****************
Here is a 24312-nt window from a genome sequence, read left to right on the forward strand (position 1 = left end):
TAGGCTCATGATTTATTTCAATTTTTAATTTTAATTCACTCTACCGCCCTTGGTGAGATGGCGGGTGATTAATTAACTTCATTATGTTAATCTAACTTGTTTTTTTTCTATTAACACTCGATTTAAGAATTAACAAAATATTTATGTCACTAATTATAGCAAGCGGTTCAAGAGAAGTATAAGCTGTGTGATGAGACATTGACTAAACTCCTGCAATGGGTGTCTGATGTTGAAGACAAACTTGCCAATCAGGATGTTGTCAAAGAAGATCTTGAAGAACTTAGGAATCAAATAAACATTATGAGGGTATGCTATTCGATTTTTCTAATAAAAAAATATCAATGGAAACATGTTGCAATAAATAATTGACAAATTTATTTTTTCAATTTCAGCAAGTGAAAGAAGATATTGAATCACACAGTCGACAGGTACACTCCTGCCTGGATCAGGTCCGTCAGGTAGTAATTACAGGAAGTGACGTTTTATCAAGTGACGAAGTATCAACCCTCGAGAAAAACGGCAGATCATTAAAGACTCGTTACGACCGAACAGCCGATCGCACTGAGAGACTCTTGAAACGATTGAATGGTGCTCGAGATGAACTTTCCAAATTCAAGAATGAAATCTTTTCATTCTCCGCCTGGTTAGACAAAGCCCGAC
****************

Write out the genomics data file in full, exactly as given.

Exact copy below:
Here is a 24312-nt window from a genome sequence, read left to right on the forward strand (position 1 = left end):
TAGGCTCATGATTTATTTCAATTTTTAATTTTAATTCACTCTACCGCCCTTGGTGAGATGGCGGGTGATTAATTAACTTCATTATGTTAATCTAACTTGTTTTTTTTCTATTAACACTCGATTTAAGAATTAACAAAATATTTATGTCACTAATTATAGCAAGCGGTTCAAGAGAAGTATAAGCTGTGTGATGAGACATTGACTAAACTCCTGCAATGGGTGTCTGATGTTGAAGACAAACTTGCCAATCAGGATGTTGTCAAAGAAGATCTTGAAGAACTTAGGAATCAAATAAACATTATGAGGGTATGCTATTCGATTTTTCTAATAAAAAAATATCAATGGAAACATGTTGCAATAAATAATTGACAAATTTATTTTTTCAATTTCAGCAAGTGAAAGAAGATATTGAATCACACAGTCGACAGGTACACTCCTGCCTGGATCAGGTCCGTCAGGTAGTAATTACAGGAAGTGACGTTTTATCAAGTGACGAAGTATCAACCCTCGAGAAAAACGGCAGATCATTAAAGACTCGTTACGACCGAACAGCCGATCGCACTGAGAGACTCTTGAAACGATTGAATGGTGCTCGAGATGAACTTTCCAAATTCAAGAATGAAATCTTTTCATTCTCCGCCTGGTTAGACAAAGCCCGAC